The interest rate for emergency aid from other members of the euro zone will be 3.5 percentage points above the benchmark “risk-free” rates for euro loans. That works out at around 5% for a fixed-rate loan, which is less than markets were asking of Greece before the deal was struck but still steep. Portugal and Ireland, the next-riskiest borrowers in the euro area, pay less than half as much for three-year money. Germany pays a mere 1.3%.

The IMF is expected to make €15 billion available, at interest rates that are likely to be a little kinder to the Greeks. The resulting package of €45 billion should be enough to finance Greece’s budget deficit for the rest of this year as well as repay its maturing debts. Yet Greece is likely to need far more support than this as it struggles to put right its public finances.

An earlier analysis by The Economist suggested that Greece would need at least €75 billion of official aid. We based this figure on several assumptions: that Greece would need five years to stabilise its ratio of debt to GDP; that it could take the pain of a brutal fiscal retrenchment; that private investors would still be willing to refinance existing debts, at an interest rate of 6%, if a rescue fund covered the country’s new borrowing; and that the economy would start to grow again in 2013.

An updated set of projections is set out on the right. We have made two changes so the analysis is a bit rosier. We now assume that Greece cuts its budget deficit, as a share of GDP, by four percentage points this year, as planned, so it has less to do later. We also assume that the interest charged on all maturing and new borrowing is 5%, in line with the cost of the aid offered by Greece’s euro-zone partners. With those changes, we reckon Greece would need to cut its primary budget deficit (ie, excluding interest costs) by 12 percentage points to cap its debt burden—a slightly less fierce adjustment than in our first simulation. On that basis Greece will run up an extra €67 billion of debt by 2014, by which time its debt will stabilise at a scary 149% of GDP. That sum is less than our previous estimate, but still half as much again as the amount on offer.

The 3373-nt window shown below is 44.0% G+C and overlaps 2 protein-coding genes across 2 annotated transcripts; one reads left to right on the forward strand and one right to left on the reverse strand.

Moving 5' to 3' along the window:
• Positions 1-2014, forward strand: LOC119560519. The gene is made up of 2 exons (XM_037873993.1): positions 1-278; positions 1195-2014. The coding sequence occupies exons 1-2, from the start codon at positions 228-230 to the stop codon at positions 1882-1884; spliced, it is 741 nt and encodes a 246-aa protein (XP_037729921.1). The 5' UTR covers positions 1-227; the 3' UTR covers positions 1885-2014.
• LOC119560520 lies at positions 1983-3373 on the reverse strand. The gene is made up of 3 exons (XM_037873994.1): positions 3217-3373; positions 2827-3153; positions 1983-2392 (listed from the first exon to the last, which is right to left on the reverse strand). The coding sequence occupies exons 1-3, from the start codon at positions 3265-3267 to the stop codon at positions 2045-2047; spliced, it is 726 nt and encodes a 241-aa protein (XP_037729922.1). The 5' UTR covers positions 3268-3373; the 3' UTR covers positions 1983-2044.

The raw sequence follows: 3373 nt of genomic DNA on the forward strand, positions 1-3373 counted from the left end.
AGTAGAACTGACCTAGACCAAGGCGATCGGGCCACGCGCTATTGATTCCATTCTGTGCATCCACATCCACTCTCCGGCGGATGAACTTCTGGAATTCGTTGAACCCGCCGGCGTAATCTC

Some will see this scenario as too pessimistic. It is far gloomier, for instance, than that envisaged in the EU retrenchment programme, which assumes that Greece will get its deficit below 3% of GDP in three years and that the economy can continue to grow as it does so. However, even with a more benign assumption about growth, Greece’s debts would still be very large. For instance, suppose that any losses in nominal GDP during recession are quickly recovered. Debt would still then stabilise at 142% of GDP.

It will be hard for Greece to make such savage cuts in its budget and emerge from recession at the same time. Furthermore, prices and wages will have to fall if Greece is to regain the cost competitiveness needed for sustained economic growth. That will drag down nominal GDP in the short term, and make budget cuts more difficult to carry out.

Our analysis may even be too optimistic. If economic growth does not return, deficit reduction proves too painful or interest rates are much higher than we assume, the debt ratio is likely to spiral upwards until default becomes all but inevitable. Even if that is avoided, Greece’s rescuers may have to shoulder more of the financing burden than we have estimated, should private investors reduce their exposure to Greece.